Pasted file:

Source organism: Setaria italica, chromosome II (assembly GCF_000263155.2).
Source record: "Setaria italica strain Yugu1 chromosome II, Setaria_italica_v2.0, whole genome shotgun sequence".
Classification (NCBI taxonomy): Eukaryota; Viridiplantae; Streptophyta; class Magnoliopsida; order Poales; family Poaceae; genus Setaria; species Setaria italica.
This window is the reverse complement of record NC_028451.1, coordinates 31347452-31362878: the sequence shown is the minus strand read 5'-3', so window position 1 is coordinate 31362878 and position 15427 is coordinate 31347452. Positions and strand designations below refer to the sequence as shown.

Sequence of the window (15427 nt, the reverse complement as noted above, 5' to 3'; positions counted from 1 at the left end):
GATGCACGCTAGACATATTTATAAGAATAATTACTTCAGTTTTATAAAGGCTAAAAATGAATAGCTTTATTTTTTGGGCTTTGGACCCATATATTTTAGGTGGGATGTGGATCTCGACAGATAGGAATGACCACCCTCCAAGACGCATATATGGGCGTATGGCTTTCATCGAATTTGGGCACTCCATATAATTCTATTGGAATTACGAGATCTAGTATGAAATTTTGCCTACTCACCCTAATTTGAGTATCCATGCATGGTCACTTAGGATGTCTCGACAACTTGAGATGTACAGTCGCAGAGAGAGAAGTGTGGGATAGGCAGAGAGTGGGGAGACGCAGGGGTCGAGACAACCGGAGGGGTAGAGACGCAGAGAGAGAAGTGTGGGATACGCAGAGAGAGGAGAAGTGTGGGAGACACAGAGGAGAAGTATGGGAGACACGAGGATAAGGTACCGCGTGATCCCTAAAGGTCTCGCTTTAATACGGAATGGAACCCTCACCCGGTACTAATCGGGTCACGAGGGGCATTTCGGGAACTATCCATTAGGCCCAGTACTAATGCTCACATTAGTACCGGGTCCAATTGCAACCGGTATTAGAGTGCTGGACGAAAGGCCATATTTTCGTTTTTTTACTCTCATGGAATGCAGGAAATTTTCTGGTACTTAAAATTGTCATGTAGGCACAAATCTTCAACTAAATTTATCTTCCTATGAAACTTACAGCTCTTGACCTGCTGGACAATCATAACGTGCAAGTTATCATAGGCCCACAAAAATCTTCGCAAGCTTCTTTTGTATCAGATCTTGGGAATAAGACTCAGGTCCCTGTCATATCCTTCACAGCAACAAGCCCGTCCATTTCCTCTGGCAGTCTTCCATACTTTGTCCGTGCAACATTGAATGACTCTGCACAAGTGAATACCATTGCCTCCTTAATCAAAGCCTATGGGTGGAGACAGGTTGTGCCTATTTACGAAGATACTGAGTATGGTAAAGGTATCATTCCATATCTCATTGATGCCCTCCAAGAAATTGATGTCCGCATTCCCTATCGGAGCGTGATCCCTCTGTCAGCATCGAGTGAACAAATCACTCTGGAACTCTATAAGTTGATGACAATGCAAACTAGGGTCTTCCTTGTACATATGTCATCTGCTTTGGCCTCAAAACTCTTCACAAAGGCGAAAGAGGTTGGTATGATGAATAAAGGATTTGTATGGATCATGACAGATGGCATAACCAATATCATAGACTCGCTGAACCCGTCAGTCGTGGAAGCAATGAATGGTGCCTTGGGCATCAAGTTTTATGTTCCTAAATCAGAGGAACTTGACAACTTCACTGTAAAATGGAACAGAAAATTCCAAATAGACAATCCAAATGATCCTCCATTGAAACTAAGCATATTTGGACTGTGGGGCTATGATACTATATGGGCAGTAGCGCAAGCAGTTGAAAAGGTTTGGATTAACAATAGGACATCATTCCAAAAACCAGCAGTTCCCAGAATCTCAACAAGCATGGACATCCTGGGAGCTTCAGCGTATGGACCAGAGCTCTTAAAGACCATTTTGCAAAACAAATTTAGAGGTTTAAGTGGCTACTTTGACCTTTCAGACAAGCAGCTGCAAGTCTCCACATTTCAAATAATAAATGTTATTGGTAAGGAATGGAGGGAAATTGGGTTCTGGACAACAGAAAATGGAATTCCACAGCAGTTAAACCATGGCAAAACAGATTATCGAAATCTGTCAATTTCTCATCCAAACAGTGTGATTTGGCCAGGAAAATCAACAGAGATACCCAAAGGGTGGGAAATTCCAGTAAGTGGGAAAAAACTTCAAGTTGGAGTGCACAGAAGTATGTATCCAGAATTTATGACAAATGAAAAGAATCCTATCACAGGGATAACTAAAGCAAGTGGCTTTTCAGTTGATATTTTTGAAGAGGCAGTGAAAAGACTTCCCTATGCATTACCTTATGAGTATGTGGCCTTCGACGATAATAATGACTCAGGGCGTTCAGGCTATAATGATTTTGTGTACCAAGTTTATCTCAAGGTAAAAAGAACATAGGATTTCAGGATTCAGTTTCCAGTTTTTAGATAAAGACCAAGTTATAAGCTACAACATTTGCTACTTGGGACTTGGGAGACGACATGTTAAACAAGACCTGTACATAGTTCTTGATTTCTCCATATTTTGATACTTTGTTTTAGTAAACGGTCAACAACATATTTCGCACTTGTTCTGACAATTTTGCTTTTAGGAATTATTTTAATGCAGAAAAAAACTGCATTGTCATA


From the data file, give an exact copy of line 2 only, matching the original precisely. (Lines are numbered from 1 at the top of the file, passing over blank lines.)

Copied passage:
Source record: "Setaria italica strain Yugu1 chromosome II, Setaria_italica_v2.0, whole genome shotgun sequence".